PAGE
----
Big Change is a Work in Progress

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“Always remember that the future comes one day at a time.” ~Dean Acheson

Many of the most passionate people are also the least patient. Who can blame them? History paints a picture of big moments. Where a single act spurred an avalanche of change. An entire country created by the acts of a tireless general. An entire civil rights movement spurred by the defiance of one brave woman.  Example after example of monumental change, by one individual at a key moment in history. Upon closer inspection however,  for real change to occur one must recognize that it is not the dramatic acts of valor that lead to success, but a series of well-planned, coordinated actions that occur over the course of months, years, or sometimes even decades.

This is especially true in our professional lives. An average day in the life of a professional involves a number of seemingly insignificant activities and tasks. Be it the creation of pesky training programs to for future advocates of a non-profits work on a cause or the meticulous work of stripping rust and old paint from a bridge needing a face lift, there are a number of activities that while may seem unimportant at the time, are vital to making any last change. The training program is a necessary element to build the groundswell needed to make progress on any issue based advocacy. In order to improve the integrity of the bridge it is vitally important the rust and old paint be removed so that a new layer of protection can be applied. These outcomes are helpful to remember when works seems to be going nowhere.

As many of us are discouraged by the incremental steps it takes to succeed at work, it’s no wonder there is so much impatience in our political discourse. When President Barack Obama was elected in 2008 he inherited the worst economy in decades. Yet after only a couple of years there were many individuals claiming his presidency had failed. This was despite the steady progress the economy was beginning to make, the gains in healthcare accessibility not thought possible in the 8 years prior, and the elimination of the highly discriminatory Don’t Ask Don’t Tell military policy. Fortunately, enough people were willing to give him a chance in 2012 despite this impatience. The biggest problem with the public policy debate however, has less to do with the support of our politicians and more to do with the impatience of the populace to see lasting change.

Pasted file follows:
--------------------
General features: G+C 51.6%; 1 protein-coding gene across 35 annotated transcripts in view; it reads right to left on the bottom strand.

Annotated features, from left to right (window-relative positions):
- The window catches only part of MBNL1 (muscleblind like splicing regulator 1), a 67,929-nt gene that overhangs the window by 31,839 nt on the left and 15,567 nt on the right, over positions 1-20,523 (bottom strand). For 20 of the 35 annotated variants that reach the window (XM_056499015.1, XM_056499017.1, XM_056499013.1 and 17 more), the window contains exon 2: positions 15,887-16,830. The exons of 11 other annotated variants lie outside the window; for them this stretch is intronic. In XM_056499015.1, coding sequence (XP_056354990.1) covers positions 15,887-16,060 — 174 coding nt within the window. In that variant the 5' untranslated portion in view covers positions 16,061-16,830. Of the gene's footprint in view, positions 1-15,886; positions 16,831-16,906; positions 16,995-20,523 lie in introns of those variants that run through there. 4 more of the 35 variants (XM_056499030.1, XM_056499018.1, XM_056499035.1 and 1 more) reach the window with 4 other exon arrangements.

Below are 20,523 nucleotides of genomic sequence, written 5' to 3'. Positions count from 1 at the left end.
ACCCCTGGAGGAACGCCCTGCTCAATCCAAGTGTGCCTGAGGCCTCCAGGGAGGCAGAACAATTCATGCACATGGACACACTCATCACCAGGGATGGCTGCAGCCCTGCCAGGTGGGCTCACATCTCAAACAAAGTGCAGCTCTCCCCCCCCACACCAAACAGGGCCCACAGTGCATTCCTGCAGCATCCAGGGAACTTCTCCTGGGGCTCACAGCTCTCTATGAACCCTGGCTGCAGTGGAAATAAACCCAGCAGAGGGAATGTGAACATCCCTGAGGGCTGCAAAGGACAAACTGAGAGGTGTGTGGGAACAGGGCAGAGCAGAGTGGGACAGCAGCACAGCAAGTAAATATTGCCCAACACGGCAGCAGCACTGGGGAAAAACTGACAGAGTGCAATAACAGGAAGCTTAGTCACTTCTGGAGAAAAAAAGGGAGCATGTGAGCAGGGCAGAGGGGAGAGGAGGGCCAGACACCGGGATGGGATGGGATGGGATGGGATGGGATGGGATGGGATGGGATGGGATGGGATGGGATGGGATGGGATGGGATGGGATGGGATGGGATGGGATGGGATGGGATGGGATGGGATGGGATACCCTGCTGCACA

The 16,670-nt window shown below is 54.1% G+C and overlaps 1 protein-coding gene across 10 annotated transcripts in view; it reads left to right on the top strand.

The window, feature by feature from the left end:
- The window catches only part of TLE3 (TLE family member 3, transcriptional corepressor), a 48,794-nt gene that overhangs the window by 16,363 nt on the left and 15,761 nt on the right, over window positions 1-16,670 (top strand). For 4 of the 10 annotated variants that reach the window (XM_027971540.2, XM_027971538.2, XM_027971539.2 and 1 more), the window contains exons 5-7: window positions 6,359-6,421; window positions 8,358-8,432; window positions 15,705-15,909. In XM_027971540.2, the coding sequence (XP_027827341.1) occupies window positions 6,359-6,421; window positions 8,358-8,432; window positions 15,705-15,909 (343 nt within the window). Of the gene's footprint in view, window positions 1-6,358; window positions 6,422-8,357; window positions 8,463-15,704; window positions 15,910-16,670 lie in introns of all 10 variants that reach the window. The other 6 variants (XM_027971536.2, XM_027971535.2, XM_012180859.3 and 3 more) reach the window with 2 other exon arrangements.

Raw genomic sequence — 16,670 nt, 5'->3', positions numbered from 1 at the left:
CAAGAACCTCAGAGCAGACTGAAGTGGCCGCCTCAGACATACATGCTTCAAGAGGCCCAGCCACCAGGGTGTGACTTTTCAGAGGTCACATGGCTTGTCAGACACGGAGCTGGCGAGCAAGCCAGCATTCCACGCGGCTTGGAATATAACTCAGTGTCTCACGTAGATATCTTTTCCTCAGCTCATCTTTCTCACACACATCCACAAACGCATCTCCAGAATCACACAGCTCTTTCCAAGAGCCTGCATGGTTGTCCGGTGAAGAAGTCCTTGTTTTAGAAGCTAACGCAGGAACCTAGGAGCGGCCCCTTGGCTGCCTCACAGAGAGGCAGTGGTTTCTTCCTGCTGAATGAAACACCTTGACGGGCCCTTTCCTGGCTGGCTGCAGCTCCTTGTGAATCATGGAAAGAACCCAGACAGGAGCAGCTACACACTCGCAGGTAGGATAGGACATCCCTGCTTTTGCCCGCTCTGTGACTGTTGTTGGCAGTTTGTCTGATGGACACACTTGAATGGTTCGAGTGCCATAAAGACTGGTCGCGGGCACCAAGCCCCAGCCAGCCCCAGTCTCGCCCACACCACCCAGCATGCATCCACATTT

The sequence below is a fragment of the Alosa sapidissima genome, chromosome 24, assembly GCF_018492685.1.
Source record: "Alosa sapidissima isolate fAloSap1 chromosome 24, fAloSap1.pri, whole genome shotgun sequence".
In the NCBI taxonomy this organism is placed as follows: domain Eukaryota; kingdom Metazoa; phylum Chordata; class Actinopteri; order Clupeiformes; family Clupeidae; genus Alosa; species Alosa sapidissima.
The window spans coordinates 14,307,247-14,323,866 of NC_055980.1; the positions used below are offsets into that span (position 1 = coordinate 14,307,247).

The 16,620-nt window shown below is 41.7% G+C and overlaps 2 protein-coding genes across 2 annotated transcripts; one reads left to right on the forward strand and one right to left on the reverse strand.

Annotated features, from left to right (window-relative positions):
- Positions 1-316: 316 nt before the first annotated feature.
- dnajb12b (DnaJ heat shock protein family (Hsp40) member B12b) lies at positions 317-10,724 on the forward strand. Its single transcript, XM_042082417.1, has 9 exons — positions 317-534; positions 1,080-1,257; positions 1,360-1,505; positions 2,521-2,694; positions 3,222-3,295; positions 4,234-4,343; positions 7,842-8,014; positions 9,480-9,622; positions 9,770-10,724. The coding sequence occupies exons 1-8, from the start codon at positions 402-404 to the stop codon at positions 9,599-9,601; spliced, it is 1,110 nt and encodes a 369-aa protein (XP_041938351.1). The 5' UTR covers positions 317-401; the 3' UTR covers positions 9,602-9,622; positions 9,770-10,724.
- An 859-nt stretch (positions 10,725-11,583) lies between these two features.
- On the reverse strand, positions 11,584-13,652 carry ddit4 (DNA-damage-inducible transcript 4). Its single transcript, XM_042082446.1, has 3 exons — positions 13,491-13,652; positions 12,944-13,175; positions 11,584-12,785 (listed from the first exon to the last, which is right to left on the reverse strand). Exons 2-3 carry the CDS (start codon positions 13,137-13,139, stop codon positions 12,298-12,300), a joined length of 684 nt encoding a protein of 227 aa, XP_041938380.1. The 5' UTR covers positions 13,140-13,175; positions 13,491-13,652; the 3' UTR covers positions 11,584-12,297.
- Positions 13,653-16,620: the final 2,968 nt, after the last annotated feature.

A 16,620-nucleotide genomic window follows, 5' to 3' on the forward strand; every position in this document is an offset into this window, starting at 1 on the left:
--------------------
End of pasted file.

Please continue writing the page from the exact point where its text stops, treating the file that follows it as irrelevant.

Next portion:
Something it would be beneficial for people to realize, especially for those on the extreme ends of the spectrum, is political victory and progress takes baby steps. For example, when Social Security was first imagined and passed under Franklin D. Roosevelt it was a shade of what it is today. Furthermore, it was not the most popular of proposals. Thanks to the work of many individuals working together throughout history is has become a program many seniors and other disadvantaged groups rely on to live better, longer lives. The same can be said about today’s policy objectives. Be it expanding healthcare access for all, or moving our country to a sustainable, secure energy future. It important that we allow our elected officials and leaders the time to make these changes and continue to do our part to make these changes possible. One action at a time.

No matter what aspect of life you are looking to make progress in, whether it be your more localized professional life or the larger societal picture, recognizing the slow and steady, incremental nature of life is key. These steps are filled with details and careful planning that many of us forget about when we get fired up and ready to go. Even the most epic of plots involve numerous unexciting elements (e.g. the construction of a lightsaber or a massive orc army). While not every action will inevitably lead to something greater, there is always the possibility. Therefore, we must not allow our impatience to get the best of us, but rather put our energy into building to the great moments that history will ultimately remember.

 

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